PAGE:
On Friday, California Gov. Gavin Newsom announced that schools can physically open if they are in a county that has been off the monitoring list for 14 consecutive days.
Newsom provided COVID-19 guidelines regarding the reopening of K-12 schools in the upcoming academic year, including a mask mandate for staff and students in the third grade and above, regular testing for staff and physical distancing guidelines. Since Alameda County is on the list and has rising case rates, all schools in the county are prohibited from opening. The Berkeley Unified School District Board of Education already voted July 15 to use distance learning at least until Oct. 9.
“None of us want to see education virtualized — at least I don’t,” Newsom said at the press conference. “I believe profoundly in the power of individuals and the connectedness of being engaged with others and learning to develop yourselves not just intellectually, but emotionally.”
According to the guidelines, students in a classroom would go home if a confirmed case appears. If more than 5% of the school tests positive, the school would close; if 25% of a district’s schools are closed, the entire district would transition to distance learning.
When asked about students with special needs, whose educational experiences have regressed during online learning, Linda Darling-Hammond, president of the California State Board of Education, said there has been a lot of teacher training this summer.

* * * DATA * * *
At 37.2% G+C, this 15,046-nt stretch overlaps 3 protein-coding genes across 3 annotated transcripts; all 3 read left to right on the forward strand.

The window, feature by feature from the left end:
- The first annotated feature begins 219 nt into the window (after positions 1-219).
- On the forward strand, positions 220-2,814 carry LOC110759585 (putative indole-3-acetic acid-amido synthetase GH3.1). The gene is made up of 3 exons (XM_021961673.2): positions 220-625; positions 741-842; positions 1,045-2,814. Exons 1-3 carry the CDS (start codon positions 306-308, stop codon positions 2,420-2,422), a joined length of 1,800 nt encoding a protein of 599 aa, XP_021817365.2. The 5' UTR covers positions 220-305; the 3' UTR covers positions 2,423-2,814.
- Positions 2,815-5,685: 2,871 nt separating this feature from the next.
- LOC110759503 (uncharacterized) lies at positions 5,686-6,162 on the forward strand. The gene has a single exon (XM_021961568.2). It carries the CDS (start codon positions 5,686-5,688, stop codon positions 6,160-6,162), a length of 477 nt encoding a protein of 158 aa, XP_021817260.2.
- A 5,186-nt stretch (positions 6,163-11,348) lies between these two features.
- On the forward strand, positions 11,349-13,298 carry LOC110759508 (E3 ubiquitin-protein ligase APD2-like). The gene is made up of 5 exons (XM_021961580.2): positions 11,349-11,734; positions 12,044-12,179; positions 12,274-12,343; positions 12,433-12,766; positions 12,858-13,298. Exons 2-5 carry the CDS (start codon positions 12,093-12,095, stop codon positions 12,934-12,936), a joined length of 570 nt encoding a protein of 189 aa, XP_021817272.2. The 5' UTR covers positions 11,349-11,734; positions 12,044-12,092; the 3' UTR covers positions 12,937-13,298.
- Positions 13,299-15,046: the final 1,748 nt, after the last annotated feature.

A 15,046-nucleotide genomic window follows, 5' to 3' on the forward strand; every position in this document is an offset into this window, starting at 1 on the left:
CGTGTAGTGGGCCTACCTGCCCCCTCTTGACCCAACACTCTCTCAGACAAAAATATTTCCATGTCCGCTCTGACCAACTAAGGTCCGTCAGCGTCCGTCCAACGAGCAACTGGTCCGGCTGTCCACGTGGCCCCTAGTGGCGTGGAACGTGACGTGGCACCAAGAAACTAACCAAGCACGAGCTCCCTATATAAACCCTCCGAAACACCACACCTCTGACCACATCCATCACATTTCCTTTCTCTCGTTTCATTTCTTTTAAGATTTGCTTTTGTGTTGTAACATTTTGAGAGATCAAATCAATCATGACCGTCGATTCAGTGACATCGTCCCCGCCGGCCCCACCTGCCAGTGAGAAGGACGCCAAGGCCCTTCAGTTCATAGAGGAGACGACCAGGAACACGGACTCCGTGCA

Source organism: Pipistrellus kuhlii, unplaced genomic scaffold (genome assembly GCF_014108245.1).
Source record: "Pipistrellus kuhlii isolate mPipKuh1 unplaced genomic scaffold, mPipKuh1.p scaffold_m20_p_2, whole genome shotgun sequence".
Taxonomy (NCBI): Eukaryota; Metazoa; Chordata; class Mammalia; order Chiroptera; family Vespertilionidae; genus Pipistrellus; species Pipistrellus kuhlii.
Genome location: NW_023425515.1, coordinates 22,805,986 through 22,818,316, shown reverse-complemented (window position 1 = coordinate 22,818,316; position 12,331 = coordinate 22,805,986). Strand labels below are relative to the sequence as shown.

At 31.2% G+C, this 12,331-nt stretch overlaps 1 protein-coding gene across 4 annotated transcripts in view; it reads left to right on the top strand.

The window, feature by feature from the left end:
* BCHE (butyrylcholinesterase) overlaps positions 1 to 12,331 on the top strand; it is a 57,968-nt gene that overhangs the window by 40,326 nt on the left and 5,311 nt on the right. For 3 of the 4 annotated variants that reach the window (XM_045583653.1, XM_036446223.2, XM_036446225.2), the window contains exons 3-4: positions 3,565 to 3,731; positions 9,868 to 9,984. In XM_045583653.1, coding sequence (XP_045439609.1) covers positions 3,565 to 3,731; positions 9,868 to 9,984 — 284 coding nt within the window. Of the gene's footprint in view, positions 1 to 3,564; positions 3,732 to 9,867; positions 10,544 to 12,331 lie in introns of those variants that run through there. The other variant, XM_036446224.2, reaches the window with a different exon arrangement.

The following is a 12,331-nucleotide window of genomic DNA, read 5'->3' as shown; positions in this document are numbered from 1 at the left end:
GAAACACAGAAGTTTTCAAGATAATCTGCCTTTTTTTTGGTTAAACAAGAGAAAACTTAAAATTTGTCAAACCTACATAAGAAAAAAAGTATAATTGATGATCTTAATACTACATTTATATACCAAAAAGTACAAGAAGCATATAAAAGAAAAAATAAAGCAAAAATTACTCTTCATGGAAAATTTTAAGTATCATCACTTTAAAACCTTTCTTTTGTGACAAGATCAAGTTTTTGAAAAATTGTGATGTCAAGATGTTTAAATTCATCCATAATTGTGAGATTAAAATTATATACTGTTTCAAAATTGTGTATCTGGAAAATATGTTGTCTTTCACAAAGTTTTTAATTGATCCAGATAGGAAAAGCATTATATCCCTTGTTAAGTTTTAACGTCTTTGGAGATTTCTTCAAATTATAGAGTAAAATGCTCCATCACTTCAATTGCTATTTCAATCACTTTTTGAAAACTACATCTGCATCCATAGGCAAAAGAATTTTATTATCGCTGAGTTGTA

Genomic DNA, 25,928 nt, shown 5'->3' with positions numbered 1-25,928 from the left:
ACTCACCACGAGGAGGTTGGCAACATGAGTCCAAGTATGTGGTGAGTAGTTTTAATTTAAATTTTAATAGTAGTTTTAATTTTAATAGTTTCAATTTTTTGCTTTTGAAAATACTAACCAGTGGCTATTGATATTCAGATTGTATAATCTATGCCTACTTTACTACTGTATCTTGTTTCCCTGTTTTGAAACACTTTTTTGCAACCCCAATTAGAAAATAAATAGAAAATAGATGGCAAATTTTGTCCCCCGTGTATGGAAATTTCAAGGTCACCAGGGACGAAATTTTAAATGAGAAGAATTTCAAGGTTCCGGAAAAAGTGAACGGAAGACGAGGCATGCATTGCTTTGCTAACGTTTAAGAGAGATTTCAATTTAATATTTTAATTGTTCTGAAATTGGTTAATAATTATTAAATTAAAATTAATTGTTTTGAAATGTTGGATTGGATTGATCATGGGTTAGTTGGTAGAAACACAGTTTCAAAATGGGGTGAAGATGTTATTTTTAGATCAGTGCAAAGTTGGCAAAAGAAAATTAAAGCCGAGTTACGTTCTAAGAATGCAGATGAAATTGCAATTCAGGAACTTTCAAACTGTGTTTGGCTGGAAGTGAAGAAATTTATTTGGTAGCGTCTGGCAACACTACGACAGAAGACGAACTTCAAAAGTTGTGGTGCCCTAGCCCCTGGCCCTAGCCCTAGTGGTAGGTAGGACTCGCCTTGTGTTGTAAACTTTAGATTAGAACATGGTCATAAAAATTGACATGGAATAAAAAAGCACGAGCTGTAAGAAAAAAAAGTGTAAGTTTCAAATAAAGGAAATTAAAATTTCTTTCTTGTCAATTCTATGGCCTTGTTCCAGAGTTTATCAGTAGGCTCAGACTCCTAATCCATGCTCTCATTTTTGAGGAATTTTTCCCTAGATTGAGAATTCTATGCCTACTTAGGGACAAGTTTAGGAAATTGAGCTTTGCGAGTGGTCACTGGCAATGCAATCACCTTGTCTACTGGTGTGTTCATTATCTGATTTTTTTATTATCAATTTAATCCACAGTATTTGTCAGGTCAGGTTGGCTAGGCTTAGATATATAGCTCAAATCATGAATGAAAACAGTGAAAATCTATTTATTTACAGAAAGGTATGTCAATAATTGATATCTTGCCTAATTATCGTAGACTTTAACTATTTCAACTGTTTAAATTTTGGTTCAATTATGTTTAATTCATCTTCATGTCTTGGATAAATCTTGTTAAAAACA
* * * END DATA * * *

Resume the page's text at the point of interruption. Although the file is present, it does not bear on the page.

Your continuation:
“A lot of the districts and county offices have been developing resources — many of them targeted for students with special education needs — curriculum and plans for how teachers will be able to do one-on-one as well as small group instruction, whether it’s in person or online,” Darling-Hammond said at the press conference.
The governor added that the state has invested $5.3 billion in additional funding to deal with learning loss associated with school closures, to purchase personal protective equipment for schools and to help bridge the digital divide.
The California Teachers Association, or CTA, President E. Toby Boyd released a statement after the conference calling for additional school funding to address health concerns and inequities in remote learning.
“Safe school reopening, quality distance learning and equity for our communities requires funding,” Boyd said in a press release. “Many local districts don’t have the necessary resources or capacity to maintain even the most basic prevention measures … for physical distancing by six feet (and) limiting contact.”
In the statement, the CTA called on Newsom to support Proposition 15, which would give schools funding through taxes on corporations.
Newsom also said the state is working with incoming UC President Michael Drake and added that UC and CSU COVID-19 guidelines will be coming out shortly.